Purge, Simplify & Persist: The High Value of Sacrifice

Purge, Simplify & Persist: The High Value of Sacrifice

Inside Info: As I’m recording today’s episode, it’s July 17, 2022 (Sunday), and day 5 of COVID. 

“Dreams do come true, if only we wish hard enough. You can have anything in life if you will sacrifice everything else for it.”  ― J.M. Barrie, Peter Pan

“Sacrifice is a part of life. It’s supposed to be. It’s not something to regret. It’s something to aspire to.”  ― Mitch Albom, The Five People You Meet in Heaven

Sacrifice, in the context of what’s happening in my life at the moment, is simply surrendering a possession. Sacrifice isn’t throwing something away. Discarding is unburdening yourself from something. Willfully, maybe even joyfully, separating yourself from something. That’s not sacrificing. That’s easy. Sacrifice is hard.

The physical purge isn’t the bodily kind, but it is physical. Specifically for us (me and my wife), it’s about our house and our stuff. It’s about over 4 decades of accumulation, gathering, storing, and collecting.

“Simplicity is the ultimate sophistication.” — Leonardo da Vinci.

“A little simplification would be the first step toward rational living, I think.”  — Eleanor Roosevelt

Yes, it feels pretty rational to me. But mostly, it feels glorious. Liberating. Easier.

The problem is the process is anything but liberating. Or easy. Or glorious. It’s hard, difficult, arduous, and drudgery! I hate it because it’s so hard.

Everything is hard until it’s easy. 

Do you know when it gets easy?

When you start.

“Don’t make the process harder than it is.“   — Jack Welch

Jack was a brilliant guy. I was a fan.

Early last week I contracted COVID. We’re weeks into purging our house to prepare for what might come next. I only mention that because it created only a slight adjustment in my schedule, likely providing me with new opportunities to come in contact with the virus. Rhonda and I have both managed to steer clear of it. Until now. She’s still negative, thankfully.

I bought a dolly from Sam’s Club. A dolly that likely had been handled by dozens of filthy hands before I laid my mitts on it. You can never really know, but it’s a decent working theory. Besides, it’s an opportunity to declare that I went to get a dolly and came home with a dolly…and COVID. And suddenly, my purging came to a halt. Kinda sorta.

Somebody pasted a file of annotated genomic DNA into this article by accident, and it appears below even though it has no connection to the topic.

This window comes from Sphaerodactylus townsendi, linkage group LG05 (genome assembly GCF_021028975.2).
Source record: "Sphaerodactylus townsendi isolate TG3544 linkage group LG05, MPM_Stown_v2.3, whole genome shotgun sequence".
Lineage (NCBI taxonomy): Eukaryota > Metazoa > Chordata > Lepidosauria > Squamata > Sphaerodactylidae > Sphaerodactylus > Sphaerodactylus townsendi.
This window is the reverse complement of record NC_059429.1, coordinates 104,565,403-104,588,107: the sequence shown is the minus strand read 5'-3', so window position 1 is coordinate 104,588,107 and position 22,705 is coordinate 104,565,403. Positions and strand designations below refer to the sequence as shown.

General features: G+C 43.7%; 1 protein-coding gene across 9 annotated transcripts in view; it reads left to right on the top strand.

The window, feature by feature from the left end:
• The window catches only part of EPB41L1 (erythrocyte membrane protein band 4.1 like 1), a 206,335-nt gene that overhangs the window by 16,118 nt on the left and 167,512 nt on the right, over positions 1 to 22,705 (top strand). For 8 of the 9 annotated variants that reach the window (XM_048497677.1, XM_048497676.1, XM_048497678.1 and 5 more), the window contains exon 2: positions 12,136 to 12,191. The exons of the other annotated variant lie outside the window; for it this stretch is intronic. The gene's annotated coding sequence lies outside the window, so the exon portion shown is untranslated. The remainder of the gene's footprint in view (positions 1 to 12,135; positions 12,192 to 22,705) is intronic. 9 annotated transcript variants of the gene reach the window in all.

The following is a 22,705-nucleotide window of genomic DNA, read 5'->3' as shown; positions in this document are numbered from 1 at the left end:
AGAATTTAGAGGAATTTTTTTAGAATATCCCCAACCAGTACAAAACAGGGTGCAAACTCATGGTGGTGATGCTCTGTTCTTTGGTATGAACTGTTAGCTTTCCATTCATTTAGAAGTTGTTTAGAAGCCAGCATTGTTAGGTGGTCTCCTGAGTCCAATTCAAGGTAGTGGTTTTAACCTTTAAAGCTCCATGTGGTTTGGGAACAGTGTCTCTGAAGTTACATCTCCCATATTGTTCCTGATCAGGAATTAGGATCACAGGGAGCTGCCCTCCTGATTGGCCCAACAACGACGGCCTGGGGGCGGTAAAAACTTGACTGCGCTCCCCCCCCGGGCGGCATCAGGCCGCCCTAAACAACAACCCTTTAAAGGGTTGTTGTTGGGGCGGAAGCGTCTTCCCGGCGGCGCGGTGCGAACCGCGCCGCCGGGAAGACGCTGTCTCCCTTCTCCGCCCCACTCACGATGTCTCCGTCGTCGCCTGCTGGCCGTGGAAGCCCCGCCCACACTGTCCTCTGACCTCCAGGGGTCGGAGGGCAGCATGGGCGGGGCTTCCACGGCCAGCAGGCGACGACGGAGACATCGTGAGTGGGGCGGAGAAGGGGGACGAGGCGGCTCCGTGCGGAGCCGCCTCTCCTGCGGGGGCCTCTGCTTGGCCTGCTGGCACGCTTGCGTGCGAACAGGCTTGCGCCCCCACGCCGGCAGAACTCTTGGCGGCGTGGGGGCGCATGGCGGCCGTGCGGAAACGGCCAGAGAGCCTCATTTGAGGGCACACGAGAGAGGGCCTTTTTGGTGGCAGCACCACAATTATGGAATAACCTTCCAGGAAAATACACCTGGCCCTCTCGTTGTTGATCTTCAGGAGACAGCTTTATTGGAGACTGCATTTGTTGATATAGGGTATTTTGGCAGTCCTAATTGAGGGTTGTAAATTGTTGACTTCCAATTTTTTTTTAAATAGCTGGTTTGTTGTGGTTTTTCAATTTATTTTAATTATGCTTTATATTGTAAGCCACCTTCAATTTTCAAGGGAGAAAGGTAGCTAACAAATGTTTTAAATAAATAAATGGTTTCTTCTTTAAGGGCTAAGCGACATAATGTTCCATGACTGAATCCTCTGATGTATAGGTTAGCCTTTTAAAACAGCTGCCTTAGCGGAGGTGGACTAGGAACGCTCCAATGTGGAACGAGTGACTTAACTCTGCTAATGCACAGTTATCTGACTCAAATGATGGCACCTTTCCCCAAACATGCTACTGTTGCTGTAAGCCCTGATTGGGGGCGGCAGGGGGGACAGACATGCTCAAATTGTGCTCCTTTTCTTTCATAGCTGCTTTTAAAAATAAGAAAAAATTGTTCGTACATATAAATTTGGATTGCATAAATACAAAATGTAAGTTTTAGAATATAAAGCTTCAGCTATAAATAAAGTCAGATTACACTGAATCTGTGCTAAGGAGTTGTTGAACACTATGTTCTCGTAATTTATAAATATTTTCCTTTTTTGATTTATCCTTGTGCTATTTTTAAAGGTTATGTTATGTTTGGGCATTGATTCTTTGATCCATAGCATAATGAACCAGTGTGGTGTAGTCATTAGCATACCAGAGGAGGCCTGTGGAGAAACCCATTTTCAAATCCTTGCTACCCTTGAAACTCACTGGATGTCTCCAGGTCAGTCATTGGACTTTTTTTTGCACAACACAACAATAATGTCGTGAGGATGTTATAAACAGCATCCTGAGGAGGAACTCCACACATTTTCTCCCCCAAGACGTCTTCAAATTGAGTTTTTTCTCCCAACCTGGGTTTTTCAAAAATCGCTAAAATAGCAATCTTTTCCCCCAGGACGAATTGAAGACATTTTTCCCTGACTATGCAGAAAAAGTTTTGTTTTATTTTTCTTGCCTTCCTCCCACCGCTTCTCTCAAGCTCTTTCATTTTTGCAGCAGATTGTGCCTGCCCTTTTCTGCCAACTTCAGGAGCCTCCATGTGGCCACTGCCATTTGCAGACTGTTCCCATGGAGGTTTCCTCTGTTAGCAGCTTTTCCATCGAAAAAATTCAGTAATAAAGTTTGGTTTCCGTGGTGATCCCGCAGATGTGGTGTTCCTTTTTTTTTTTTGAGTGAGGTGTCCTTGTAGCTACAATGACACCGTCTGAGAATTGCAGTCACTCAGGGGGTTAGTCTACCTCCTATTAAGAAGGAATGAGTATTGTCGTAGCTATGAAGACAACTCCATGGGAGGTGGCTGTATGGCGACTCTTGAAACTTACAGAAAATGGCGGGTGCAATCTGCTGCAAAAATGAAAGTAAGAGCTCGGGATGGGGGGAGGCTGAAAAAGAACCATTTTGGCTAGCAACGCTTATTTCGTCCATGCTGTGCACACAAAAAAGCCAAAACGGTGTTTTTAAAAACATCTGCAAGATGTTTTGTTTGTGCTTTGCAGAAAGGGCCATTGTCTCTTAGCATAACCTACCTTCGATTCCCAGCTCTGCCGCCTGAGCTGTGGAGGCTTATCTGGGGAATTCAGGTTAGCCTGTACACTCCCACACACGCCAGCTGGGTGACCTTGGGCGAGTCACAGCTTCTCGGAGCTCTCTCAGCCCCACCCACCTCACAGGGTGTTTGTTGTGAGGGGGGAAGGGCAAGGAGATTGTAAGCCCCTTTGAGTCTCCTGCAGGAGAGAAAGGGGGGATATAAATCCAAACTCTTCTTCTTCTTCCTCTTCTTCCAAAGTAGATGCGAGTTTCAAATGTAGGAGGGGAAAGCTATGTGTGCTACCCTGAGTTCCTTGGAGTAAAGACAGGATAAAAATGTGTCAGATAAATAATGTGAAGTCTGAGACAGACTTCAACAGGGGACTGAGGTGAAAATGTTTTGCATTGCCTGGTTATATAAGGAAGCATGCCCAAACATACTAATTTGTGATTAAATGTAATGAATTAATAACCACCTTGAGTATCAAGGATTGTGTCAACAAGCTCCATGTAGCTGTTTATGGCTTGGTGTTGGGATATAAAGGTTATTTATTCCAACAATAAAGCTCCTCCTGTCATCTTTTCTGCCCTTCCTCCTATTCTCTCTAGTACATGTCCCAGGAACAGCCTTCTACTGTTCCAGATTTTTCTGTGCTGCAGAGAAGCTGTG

COVID issues didn’t completely stomp things down for us because Rhonda continued to list things for sale, go through various areas of the house and I engaged in moments (and I do mean, moments) of lugging stuff from one spot to a different spot. I leaned into my loss of appetite to lean up physically. In the first 4 days, I figured I consumed about 1,000 calories. I found myself within 20 pounds of a goal weight I’ve had for the past decade. We’ll see if I can follow Jack’s advice and not make the process harder than it is.

Sacrifice. Throwing something away.

The difference isn’t the next destination of the thing, but in the value you place on the things you’re parting with. So it doesn’t matter if you’re selling them, donating them, or trashing them.

In 2018 Bruce Springsteen did an interview where he discussed his mental health challenges. Referring to a 1982 incident that happened while he was driving across the country, he stopped in Texas. Something happened. He’s not quite sure what. Or why. But he had a mental break. He said this about the experience, “All I know is as we age, the weight of our unsorted baggage becomes heavier… much heavier. With each passing year, the price of our refusal to do that sorting rises higher and higher.”

Physical stuff (baggage) and emotional stuff (or mental baggage) both weigh us down. And quite often, they’re connected. People ascribe emotions and feelings tethered to possessions. For me, the more I’ve sacrificed – surrendered – physically, the more liberating it’s been mentally and emotionally.

Easton Pays Me One Dollar

As I began purging weeks ago some things were easy to part with. I didn’t even think much about it. Or I instantly thought, “Yeah, let’s get rid of that.”

The deeper I dove into the process, the more I wanted to see how deep I might be able to dive. It’s not a freakish phenomenon really. You’ve likely experienced it in your own life. During my teen years, Dr. Pepper was my favorite beverage. I’ve never had a drink of alcohol. Never taken an illicit drug. Conviction and faith drove my choices, but at a practical level, I never wanted to surrender my mental faculties to anything. I need more brain cells than I have, so it never made sense to risk the ones I have. Well, for some reason I went without a Dr. Pepper for a week. A week turned into 2, then 4. At some point, it had been a year since I had consumed anything with carbonated water in it, including a Dr. Pepper. What had begun as a short-term exercise in deprivation grew into a contest to see how long I might be able to go. That same mental exercise kicked in for me during the purging as I wondered what every good limbo artist questions, “How low can you go?”

When I’m done I’ll honestly be able to have my possessions – all my possessions including my clothing – in one very small bedroom. Okay, that excluded my car. 😉